Penn created his infamous “3 a.m.” ad, questioning Obama’s readiness for a crisis, with these voters in mind. Before presenting the ad to the senior staff, he secured Hillary Clinton’s approval to broadcast it. But even Clinton’s newfound willingness to attack did not prevent Penn from being challenged. His detractors had two rationales: that attacks would look desperate and drive up Clinton’s already lofty “unfavorable” ratings; and that if she continued down this path she would irreparably damage her reputation and possibly that of her party’s nominee.

Penn also advocated major attacks regarding Jeremiah Wright

Does anyone believe it is possible to win the nomination without, over these two months, raising all these issues on him? A “nice” campaign that wins the states along [sic] that can be won—will that be enough or do serious issues have to be raised about him?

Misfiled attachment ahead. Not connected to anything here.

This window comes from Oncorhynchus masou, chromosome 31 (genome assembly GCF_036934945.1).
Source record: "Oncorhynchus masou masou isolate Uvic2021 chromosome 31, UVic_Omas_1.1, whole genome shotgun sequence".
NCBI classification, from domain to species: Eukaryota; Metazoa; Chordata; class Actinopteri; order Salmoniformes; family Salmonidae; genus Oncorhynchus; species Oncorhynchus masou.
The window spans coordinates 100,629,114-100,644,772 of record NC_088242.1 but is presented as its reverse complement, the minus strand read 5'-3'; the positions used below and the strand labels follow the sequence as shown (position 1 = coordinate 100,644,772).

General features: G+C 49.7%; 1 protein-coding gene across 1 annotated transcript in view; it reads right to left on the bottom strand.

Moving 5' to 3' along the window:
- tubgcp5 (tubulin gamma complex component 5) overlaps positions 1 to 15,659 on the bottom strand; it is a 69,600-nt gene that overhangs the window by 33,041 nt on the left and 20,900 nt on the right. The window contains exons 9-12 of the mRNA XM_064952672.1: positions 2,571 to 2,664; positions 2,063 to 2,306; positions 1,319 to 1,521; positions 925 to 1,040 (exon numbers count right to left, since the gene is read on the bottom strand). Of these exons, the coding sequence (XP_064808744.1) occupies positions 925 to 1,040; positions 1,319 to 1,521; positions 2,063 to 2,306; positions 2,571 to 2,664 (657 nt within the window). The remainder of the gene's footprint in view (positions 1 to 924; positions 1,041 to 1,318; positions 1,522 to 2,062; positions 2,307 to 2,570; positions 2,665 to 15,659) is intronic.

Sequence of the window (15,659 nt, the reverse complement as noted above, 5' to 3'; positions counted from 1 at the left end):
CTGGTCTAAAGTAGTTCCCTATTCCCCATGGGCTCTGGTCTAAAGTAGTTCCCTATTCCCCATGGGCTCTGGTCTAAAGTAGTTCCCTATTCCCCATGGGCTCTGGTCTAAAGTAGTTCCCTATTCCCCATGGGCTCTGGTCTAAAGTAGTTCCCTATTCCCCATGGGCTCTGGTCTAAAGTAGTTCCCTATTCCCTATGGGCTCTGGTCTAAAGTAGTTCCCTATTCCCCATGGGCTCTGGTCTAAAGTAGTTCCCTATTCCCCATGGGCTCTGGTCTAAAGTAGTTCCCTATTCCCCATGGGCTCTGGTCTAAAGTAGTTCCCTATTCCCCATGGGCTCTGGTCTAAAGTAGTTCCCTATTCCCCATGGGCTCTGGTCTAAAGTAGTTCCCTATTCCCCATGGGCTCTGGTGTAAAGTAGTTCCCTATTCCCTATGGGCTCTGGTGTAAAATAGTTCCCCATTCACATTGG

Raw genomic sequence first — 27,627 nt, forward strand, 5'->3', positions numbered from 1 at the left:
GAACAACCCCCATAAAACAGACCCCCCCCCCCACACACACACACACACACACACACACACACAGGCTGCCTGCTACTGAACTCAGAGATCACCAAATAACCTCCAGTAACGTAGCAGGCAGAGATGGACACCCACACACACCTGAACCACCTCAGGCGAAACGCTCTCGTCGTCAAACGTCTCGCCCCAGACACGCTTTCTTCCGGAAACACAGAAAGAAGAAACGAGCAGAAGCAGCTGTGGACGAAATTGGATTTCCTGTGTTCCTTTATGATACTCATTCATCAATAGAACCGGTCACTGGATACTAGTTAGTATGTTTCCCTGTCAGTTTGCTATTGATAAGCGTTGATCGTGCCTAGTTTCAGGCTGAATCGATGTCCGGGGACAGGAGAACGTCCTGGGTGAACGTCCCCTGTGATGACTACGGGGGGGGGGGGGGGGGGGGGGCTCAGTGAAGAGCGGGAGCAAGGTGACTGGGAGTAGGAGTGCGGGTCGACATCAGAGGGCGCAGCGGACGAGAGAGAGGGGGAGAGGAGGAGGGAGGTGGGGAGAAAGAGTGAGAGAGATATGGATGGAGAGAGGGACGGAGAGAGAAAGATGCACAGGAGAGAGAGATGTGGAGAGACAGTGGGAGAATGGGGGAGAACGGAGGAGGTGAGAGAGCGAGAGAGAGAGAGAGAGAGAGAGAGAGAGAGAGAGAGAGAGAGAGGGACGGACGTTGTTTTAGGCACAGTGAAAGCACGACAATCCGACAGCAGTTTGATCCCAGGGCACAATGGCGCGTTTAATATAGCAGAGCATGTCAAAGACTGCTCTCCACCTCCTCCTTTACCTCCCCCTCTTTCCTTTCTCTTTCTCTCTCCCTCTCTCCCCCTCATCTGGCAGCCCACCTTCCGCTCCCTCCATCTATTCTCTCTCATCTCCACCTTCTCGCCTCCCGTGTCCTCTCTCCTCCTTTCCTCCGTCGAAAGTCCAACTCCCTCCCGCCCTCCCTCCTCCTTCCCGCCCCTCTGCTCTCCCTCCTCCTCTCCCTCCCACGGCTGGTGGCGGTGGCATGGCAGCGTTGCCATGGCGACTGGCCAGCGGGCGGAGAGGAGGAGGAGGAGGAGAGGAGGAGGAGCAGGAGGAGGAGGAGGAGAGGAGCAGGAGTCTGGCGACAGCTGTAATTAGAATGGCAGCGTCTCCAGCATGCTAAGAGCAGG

If you believe that serious issues need to be raised then we have to raise them without continual hesitation and we should be pushing the envelope. Won’t a single tape of [the Reverend Jeremiah] Wright going off on America with Obama sitting there be a game ender?
Many people (Peter Hart excluded) believe under the surface that 20 years sitting there with Goddamn America would make him unelectable by itself.

So Penn was the man who really wanted to go negative for pretty much the entire campaign. He looks pretty bad in the piece. So in response to this he has come out with an article for Politico that attempts to justify his philosophy and regain some of his luster. The Title of this self serving piece is Negative ads: They really do work Penn has this to say for in favor of his actions

Clever negative advertising works. That is reality.

The tactic meets with media and pundit disapproval and spawns accusations of negativity, but the reality is that a clever negative ad can be devastatingly effective.

The 2008 presidential race is shaping up to be a close battle, and the tighter it is, the more the advertising will be ratcheted up, by both of the campaigns and the myriad independent groups sure to emerge.